With the ubiquity of Git, there's always the question of where do I host my code? Github is obviously the dominant domain for developers but I can understand the reluctance of many free and open source software proponents to use an entirely closed source system. And with the new owners, it's an even less appealing prospect—particularly for those who have been around a little longer than Gen Z. Sure, there's a surfeit of options but the majority are, for the most part, Github clones.

This is where sourcehut—heretofore known by its abridged moniker sr.ht —shines.

It provides all of what you'd expect—git repository hosting, bug tracking, wikis, the usual suspects—and so much more. It offers powerful continuous integration through a variety of virtualised builds including OpenBSD, which is super cool. Through YAML-based build manifests, a new environment can be deployed in seconds, with test automation running for every commit in your continuous integration workflow. But it's the impetus driving the entire ecosystem that makes sourcehut an attractive home for free and open source software developers. Particularly those with an affinity for correctness and security, which is why I feel it's perfectly suited for OpenBSD users.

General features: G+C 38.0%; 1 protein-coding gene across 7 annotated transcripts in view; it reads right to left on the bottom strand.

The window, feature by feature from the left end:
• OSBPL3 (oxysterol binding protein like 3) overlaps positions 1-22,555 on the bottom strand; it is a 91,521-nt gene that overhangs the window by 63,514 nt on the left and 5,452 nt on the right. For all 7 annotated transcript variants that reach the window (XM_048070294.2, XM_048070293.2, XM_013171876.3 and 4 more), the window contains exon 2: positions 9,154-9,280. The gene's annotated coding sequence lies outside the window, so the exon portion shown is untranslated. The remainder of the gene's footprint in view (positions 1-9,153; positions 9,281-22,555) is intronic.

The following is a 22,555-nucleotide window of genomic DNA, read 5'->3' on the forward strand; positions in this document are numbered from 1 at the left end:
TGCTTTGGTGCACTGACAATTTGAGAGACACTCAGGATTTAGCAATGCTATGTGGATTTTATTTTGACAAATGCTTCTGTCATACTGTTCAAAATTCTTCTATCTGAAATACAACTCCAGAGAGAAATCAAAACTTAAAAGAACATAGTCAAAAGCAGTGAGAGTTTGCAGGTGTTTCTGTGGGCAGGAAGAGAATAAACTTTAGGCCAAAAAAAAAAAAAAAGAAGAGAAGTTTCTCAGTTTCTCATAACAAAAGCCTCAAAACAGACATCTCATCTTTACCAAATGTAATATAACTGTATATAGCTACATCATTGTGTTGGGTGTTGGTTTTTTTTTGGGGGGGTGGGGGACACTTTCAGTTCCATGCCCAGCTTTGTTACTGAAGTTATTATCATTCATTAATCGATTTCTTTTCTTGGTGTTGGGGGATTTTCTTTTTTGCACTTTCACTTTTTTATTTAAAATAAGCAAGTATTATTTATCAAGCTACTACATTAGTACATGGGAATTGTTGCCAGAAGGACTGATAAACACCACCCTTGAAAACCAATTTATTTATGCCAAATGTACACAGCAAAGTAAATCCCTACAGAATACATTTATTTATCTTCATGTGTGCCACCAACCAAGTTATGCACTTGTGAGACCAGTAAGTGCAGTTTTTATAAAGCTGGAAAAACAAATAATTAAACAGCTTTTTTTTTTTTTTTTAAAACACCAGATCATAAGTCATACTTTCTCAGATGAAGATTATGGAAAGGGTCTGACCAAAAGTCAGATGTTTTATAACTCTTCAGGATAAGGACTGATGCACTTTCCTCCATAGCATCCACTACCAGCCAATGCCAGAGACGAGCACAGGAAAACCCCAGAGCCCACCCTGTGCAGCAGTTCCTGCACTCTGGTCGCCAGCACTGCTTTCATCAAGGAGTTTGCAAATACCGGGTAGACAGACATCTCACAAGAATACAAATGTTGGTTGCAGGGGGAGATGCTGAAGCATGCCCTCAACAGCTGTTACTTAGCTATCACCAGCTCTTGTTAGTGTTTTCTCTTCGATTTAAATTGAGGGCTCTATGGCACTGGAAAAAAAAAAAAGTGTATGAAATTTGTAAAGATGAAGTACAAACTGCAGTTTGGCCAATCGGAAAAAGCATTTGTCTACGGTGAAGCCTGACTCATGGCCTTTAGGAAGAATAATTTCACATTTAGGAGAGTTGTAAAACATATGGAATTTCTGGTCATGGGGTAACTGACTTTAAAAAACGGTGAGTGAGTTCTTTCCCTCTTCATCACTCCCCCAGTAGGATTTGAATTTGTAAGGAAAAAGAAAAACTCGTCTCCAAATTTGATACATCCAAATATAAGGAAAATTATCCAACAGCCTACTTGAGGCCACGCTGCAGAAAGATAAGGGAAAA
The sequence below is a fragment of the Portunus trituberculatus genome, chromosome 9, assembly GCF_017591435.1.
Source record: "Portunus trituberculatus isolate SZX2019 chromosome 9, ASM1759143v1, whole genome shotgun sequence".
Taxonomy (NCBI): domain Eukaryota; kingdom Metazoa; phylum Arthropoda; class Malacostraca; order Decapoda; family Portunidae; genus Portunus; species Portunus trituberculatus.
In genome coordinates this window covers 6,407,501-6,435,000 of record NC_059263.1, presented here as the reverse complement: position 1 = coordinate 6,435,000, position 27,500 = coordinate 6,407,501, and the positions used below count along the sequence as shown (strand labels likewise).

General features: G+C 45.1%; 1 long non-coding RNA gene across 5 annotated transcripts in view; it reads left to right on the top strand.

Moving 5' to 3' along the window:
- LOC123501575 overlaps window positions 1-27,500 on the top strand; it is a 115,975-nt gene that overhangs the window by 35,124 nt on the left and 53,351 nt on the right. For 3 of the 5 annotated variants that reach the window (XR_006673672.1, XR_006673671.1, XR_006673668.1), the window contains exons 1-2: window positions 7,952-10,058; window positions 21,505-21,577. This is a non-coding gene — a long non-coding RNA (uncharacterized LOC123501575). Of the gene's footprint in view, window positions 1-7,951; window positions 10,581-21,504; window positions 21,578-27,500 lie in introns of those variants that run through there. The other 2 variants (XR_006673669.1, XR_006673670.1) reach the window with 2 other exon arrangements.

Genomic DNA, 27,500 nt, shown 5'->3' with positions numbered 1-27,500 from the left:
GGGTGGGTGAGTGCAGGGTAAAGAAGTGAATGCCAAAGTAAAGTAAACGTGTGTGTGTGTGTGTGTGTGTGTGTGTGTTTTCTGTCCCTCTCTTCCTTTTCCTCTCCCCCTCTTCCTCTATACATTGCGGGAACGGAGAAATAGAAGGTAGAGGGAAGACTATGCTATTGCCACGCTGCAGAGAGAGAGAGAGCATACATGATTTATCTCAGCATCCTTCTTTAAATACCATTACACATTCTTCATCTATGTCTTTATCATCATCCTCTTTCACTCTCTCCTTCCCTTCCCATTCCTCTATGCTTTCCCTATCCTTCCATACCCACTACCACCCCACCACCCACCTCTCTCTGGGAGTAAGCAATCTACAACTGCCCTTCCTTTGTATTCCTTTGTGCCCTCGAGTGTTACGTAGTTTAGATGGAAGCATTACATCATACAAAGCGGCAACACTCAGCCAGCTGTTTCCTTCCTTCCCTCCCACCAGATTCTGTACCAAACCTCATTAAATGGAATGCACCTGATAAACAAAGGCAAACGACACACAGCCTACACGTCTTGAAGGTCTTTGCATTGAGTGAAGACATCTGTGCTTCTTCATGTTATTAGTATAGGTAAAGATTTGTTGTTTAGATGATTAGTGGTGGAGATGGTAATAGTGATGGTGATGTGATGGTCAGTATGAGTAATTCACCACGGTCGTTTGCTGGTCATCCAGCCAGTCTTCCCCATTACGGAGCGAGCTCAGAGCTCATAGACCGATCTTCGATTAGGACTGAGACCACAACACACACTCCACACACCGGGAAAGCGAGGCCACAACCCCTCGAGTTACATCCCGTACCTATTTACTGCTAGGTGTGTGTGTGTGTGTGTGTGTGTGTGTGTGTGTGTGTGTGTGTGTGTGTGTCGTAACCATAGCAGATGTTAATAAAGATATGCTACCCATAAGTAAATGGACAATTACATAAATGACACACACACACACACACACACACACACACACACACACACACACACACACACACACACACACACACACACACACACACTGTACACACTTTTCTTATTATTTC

It's modular and incredibly lightweight—seriously, most pages are less than 10 KiB. There is zero tracking, no JavaScript, and it employs an email-based workflow; paying homage to the history of mailing list development where hackers have collaborated on projects since time immemorial. There are sane defaults and enforced ettiquete such as plaintext emails only. As begriffs accurately described on lobste.rs, the sourcehut platform evinces the wisdom of the kernel hackers and the product is a real paradigm shift; enabling you to break out of the loop of Github emulation we've until now been experiencing.

Amazingly, this is all the work of one man, Drew DeVault, who built each web application that comprises the sourcehut software suite in Python with Flask. The modular design allows users to deploy whichever mini-service is needed, creating a more accessible and streamlined architecture that delivers as little or as much as the project necessitates.

The list of services and features is a veritable treasure trove for developers; like the Unix toolset, each utility is complementary but functionally independent. The underlying ethos is that of simplicity and correctness, with no regard for the meaningless—only substantive details matter. This manifests in a clean and minimal interface that is aesthetically pleasing but, more importantly, conducive for pain-free productivity.

In addition to Git, there's even first-class support for Mercurial, and you can completely self-host if you want to keep your code local. So whether you're looking for somewhere to simply host your code or deploy a CI build environment with complete support for a large-scale project and a team of devs, sr.ht is well-worth considering.


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